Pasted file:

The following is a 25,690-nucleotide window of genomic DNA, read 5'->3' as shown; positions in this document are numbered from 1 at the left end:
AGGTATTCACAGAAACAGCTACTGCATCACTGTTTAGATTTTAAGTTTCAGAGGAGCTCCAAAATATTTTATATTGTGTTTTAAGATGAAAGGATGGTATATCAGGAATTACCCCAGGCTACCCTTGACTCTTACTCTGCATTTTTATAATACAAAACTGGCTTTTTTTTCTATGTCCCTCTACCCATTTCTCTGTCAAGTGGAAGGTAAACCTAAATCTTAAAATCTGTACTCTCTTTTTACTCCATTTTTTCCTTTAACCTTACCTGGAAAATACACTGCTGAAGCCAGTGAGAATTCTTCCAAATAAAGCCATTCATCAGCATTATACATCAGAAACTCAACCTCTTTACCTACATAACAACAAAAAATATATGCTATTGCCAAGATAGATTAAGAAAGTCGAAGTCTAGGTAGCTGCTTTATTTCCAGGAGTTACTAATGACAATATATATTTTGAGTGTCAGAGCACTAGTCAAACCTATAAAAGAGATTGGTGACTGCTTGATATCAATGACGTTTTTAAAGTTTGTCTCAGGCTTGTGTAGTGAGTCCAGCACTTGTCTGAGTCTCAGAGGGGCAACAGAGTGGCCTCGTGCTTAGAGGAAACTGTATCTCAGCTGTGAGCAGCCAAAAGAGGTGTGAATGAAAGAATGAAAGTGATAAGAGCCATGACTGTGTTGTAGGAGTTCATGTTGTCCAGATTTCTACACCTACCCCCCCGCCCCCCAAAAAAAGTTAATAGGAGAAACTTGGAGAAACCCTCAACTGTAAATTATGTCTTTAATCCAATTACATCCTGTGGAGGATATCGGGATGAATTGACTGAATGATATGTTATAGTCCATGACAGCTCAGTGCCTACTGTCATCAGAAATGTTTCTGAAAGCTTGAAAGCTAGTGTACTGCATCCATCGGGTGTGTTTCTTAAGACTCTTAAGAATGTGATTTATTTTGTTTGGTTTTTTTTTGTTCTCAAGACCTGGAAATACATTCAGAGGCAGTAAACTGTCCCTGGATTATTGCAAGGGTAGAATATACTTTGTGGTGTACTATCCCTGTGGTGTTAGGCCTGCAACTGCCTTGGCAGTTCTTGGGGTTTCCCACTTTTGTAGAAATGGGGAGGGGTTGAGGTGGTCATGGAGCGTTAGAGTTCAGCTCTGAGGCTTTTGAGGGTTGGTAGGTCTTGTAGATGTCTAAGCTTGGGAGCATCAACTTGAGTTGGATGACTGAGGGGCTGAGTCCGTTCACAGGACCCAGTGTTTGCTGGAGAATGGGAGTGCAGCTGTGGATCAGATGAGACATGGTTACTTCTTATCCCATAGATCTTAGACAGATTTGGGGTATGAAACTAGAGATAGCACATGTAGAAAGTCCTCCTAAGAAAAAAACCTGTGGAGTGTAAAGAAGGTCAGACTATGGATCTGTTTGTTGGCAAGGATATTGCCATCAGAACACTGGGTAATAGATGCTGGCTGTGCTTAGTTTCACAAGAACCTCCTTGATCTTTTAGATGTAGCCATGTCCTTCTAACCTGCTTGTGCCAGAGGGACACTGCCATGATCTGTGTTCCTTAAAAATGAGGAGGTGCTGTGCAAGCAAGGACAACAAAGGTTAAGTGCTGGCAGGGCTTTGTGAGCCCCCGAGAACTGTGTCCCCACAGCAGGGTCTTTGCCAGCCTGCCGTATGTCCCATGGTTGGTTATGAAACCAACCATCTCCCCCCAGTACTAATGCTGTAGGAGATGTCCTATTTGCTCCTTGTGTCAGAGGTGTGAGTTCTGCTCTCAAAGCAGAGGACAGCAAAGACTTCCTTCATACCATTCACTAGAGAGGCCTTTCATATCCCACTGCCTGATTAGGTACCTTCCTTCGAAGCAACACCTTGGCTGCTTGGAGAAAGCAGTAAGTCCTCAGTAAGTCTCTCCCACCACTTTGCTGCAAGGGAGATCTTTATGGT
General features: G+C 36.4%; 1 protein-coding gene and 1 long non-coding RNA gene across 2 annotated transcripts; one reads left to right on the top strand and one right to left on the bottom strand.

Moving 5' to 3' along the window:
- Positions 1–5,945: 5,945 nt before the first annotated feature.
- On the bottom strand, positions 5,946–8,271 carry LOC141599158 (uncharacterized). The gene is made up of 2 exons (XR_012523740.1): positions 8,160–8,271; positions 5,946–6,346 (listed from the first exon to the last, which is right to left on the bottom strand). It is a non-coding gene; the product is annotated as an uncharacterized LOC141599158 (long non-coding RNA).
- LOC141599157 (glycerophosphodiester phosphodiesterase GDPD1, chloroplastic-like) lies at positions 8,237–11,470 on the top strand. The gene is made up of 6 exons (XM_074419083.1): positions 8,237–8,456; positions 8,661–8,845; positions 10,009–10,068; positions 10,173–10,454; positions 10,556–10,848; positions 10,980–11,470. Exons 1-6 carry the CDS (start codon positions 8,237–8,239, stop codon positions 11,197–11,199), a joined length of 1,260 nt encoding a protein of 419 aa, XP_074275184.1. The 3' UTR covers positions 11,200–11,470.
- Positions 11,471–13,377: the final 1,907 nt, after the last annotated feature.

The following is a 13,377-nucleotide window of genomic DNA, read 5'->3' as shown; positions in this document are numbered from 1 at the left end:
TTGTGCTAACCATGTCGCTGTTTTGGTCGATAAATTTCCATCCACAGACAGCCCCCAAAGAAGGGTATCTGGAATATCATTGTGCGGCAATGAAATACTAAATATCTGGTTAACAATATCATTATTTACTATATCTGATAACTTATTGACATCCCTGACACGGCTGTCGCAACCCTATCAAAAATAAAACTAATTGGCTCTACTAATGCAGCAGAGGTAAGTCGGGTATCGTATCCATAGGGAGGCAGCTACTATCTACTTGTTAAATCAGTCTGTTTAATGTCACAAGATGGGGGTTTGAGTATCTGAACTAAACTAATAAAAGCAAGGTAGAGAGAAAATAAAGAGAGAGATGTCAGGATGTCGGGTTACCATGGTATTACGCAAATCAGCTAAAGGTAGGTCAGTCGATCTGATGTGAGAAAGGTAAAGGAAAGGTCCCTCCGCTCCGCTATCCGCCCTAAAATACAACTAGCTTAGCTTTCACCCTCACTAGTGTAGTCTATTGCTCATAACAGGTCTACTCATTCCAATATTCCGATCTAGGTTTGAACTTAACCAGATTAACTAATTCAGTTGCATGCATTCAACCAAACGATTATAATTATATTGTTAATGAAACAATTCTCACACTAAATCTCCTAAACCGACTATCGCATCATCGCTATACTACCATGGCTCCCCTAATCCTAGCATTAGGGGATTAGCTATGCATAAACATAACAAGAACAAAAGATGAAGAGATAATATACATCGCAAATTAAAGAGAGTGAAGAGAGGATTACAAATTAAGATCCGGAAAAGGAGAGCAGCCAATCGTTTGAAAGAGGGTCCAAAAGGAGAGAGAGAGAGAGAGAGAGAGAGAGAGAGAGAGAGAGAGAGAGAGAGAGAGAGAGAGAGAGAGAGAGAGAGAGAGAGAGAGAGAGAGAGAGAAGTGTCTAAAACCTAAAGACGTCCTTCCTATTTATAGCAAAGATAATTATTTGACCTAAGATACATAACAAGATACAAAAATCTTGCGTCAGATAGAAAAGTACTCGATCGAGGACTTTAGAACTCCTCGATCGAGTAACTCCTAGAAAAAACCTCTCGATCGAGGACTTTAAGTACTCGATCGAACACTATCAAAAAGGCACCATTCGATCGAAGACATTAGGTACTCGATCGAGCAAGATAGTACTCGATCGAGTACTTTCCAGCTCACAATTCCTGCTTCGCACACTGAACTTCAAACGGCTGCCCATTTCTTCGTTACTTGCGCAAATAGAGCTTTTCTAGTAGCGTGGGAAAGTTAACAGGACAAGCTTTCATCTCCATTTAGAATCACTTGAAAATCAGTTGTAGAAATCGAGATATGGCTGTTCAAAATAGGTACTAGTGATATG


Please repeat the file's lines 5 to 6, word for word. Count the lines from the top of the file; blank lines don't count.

- Positions 1–5,945: 5,945 nt before the first annotated feature.
- On the bottom strand, positions 5,946–8,271 carry LOC141599158 (uncharacterized). The gene is made up of 2 exons (XR_012523740.1): positions 8,160–8,271; positions 5,946–6,346 (listed from the first exon to the last, which is right to left on the bottom strand). It is a non-coding gene; the product is annotated as an uncharacterized LOC141599158 (long non-coding RNA).